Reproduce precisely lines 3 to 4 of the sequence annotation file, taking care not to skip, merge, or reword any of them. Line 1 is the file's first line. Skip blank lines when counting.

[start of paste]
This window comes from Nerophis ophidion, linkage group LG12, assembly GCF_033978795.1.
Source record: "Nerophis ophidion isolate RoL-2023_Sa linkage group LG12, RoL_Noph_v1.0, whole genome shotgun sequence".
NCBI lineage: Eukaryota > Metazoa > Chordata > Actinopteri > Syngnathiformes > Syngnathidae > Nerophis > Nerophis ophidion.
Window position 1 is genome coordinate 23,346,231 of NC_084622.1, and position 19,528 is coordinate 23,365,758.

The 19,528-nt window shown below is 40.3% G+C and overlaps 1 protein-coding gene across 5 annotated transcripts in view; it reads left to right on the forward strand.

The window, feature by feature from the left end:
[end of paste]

NCBI lineage: Eukaryota > Metazoa > Chordata > Actinopteri > Syngnathiformes > Syngnathidae > Nerophis > Nerophis ophidion.
Window position 1 is genome coordinate 23,346,231 of NC_084622.1, and position 19,528 is coordinate 23,365,758.